Despite forming several days ago and spending several days over the open waters of the Eastern Pacific Ocean, AccuWeather forecasters say the window for Tropical Storm Cristina to emerge as the first hurricane of 2020 in the Western Hemisphere is closing.
As of Friday morning, local time, the storm was located well away from land, about 345 miles southwest of the southern tip of Baja California. It was moving to the west-northwest at a speed of 12 mph. Maximum sustained winds had increased to 70 mph. In order for the system to be dubbed a hurricane, maximum sustained winds must reach at least 74 mph.
Thus far, there have been three tropical storms and one tropical depression in the Eastern Pacific basin this year.
Meanwhile, the Atlantic has had six tropical storms, with the formation of Tropical Storm Fay on Thursday afternoon.
Neither basin has spawned a hurricane yet, and the potential for Cristina to become the first is dwindling.
"Based on recent satellite data, Cristina is not showing signs of intensifying," said AccuWeather Hurricane Expert Dan Kottlowski.
Cristina, which developed late Monday night, will begin to move into an area of cooler water by Friday evening, closing the window for any further development.
The skill level at predicting peak intensity of hurricanes is still in its infancy, even with the aid of satellites that can peer into the storm without sending in aircraft. There are many variables that can affect sensitive storms, such as hurricanes.
"During the weekend, Cristina is forecast to move into an area that is more hostile for its existence, and it should begin to weaken," Kottlowski said.
This storm is forecast to become a tropical storm then a tropical rainstorm into the beginning of next week as tracks generally to the west.
This forecast path will keep Cristina out to sea.
Winds generated by Cristina will cause waves to propagate outward from the center. These waves can create rough surf and strong rip currents along the coast of western Mexico, which will lessen as the storm moves away over the weekend.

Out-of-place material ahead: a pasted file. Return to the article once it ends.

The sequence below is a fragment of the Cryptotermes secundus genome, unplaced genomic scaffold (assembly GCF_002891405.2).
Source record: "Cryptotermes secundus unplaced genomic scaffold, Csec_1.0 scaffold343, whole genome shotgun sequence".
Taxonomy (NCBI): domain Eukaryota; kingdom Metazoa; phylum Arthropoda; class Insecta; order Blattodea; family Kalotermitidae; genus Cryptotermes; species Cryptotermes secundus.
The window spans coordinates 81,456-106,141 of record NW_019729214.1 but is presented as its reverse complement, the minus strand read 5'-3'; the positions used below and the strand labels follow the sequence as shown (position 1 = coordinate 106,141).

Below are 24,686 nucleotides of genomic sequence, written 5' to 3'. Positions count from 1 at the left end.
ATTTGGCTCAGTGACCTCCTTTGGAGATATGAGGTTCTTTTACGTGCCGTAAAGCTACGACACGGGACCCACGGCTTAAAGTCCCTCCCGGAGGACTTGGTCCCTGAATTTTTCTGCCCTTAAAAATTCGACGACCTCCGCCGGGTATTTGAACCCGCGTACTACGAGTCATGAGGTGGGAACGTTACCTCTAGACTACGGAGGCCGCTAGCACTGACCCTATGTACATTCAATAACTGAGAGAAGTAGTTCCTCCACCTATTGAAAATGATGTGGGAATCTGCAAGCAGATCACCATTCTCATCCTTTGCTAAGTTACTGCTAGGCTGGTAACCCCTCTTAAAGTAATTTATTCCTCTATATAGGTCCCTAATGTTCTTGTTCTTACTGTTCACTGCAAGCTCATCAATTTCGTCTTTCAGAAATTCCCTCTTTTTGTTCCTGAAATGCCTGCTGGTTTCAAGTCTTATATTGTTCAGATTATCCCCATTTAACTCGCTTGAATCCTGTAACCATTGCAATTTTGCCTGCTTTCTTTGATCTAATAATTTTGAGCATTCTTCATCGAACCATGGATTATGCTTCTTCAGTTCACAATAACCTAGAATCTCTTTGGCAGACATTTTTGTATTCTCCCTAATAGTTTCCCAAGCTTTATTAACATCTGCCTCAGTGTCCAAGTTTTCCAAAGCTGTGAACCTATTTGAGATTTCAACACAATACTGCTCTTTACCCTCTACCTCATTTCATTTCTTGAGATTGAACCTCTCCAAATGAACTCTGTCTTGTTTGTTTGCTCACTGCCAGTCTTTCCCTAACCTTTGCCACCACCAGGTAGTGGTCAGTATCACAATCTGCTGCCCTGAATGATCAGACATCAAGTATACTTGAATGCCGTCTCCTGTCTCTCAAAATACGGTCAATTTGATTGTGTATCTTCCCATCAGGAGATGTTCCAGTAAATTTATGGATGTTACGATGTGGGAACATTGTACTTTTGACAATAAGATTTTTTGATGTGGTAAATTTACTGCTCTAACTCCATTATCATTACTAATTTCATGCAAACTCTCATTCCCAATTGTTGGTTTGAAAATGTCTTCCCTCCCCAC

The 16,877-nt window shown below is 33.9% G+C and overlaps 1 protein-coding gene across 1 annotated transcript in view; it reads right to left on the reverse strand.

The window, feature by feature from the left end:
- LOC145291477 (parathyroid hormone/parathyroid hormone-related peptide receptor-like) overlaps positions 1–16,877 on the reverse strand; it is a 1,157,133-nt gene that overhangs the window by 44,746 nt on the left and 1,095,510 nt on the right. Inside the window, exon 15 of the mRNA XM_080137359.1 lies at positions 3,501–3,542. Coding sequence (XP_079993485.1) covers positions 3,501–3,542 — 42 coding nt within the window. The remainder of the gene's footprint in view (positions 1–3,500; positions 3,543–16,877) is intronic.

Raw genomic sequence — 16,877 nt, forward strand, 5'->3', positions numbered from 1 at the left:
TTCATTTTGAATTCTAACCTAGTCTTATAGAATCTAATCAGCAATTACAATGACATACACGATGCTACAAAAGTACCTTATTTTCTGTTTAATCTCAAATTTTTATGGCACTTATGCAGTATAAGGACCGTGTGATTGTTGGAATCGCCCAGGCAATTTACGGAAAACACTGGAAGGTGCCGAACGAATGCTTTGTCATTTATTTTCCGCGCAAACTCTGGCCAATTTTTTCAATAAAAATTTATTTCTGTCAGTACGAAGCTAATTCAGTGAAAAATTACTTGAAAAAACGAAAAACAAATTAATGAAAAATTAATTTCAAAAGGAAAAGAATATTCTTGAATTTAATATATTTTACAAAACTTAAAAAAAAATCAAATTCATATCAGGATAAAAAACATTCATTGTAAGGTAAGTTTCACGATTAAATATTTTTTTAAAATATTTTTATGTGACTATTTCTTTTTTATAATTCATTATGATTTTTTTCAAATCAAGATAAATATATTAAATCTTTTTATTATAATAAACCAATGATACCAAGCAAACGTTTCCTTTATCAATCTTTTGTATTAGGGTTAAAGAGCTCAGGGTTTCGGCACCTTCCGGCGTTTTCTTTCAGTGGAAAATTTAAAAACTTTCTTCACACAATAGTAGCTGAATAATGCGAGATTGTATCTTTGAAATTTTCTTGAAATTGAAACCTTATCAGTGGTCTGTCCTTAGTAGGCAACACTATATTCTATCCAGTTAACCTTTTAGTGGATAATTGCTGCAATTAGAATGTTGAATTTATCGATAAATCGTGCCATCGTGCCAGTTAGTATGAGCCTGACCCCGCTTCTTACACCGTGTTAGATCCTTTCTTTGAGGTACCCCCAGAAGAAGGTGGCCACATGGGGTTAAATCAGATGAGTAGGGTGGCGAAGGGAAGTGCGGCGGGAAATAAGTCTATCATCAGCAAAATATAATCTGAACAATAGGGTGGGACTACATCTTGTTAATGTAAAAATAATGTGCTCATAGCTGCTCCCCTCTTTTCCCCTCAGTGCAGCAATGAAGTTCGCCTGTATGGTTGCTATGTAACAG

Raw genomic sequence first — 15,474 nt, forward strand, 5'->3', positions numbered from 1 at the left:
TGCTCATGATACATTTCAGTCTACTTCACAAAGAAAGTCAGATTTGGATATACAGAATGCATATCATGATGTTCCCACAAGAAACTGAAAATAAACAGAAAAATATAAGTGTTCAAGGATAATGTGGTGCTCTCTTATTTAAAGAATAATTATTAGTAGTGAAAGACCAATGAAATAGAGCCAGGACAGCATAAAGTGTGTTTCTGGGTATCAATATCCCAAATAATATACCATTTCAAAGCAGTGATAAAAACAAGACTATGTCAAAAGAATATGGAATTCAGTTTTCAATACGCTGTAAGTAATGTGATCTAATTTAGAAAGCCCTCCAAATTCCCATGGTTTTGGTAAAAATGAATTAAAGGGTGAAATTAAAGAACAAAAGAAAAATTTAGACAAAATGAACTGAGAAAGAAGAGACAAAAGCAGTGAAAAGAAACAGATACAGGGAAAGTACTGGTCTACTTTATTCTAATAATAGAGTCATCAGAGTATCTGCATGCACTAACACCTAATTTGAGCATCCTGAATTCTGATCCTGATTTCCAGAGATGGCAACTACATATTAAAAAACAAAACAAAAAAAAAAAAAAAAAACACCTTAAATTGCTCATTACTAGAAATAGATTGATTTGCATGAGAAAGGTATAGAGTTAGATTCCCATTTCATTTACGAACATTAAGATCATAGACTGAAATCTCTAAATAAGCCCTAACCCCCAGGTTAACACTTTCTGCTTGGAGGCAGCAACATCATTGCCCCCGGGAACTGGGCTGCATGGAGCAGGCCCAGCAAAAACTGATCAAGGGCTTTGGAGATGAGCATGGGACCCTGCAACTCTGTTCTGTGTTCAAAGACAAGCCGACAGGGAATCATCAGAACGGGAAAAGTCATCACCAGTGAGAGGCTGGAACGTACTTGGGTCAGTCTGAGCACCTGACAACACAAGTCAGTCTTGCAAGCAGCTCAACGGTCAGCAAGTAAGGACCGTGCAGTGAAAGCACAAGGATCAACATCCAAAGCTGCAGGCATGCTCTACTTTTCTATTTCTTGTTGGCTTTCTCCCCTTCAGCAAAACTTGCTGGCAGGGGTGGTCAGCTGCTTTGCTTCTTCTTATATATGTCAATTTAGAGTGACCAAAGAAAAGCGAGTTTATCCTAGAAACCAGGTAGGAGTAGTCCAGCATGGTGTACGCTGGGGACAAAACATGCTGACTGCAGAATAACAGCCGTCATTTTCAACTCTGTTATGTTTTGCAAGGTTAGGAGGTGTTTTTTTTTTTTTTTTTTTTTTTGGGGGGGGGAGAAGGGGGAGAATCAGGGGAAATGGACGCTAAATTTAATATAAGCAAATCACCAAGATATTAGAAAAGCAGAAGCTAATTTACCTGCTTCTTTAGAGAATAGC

Forecasters will be monitoring Cristina for potential impacts to Hawaii into the end of next week.
"At this time, moisture from Cristina is forecast to pass north of Hawaii during the latter part of next week," stated Kottlowski. "However, there is potential for this moisture to sink farther south, which could bring showers to the islands around this time next week."
There is another tropical disturbance drifting on the west-northwest path over the Eastern Pacific.
Disturbances will continue to move westward from Central America through the season.
There will be another disturbance that moves offshore from Central America in several days that will also have to be monitored for development from the weekend into early next week.
This disturbance does not appear to be a threat to Central America or Mexico at this time.
Once in a while, these features can hold together for thousands of miles or long enough to bring showers, thunderstorms and rough seas to Hawaii.
"The waters east of Hawaii are cooler than waters south and west of Central America, and this tends to cause most tropical systems to weaken and/or fall apart before reaching Hawaii," Kottlowski stated.
"Generally, we start to look for significant impacts by tropical systems on Hawaii around August or so, when waters have warmed up and less wind shear is present," he explained.
While it is too early to suggest that Cristina or some other system that moves off Central America in a few days will reach the waters near Hawaii, these systems will be monitored for track and longevity as July progresses.
As of Wednesday morning, another disturbance already located about 950 miles to the southeast of the Big Island of Hawaii is projected to move westward within an environment marginally favorable for tropical development.
"If this Central Pacific feature fails to develop by the end of the week, it will start to move into a more hostile environment," Kottlowski said. "Regardless of development, this system is projected to remain well south of Hawaii and therefore is no threat to the islands."
During July 2019, Hurricane Barbara passed about 120 miles south of Hawaii on July 8. In August 2019, Erick passed just south of the Big Island on Aug. 4 as a tropical storm, while Flossie passed just north of the islands as a depression on Aug. 6.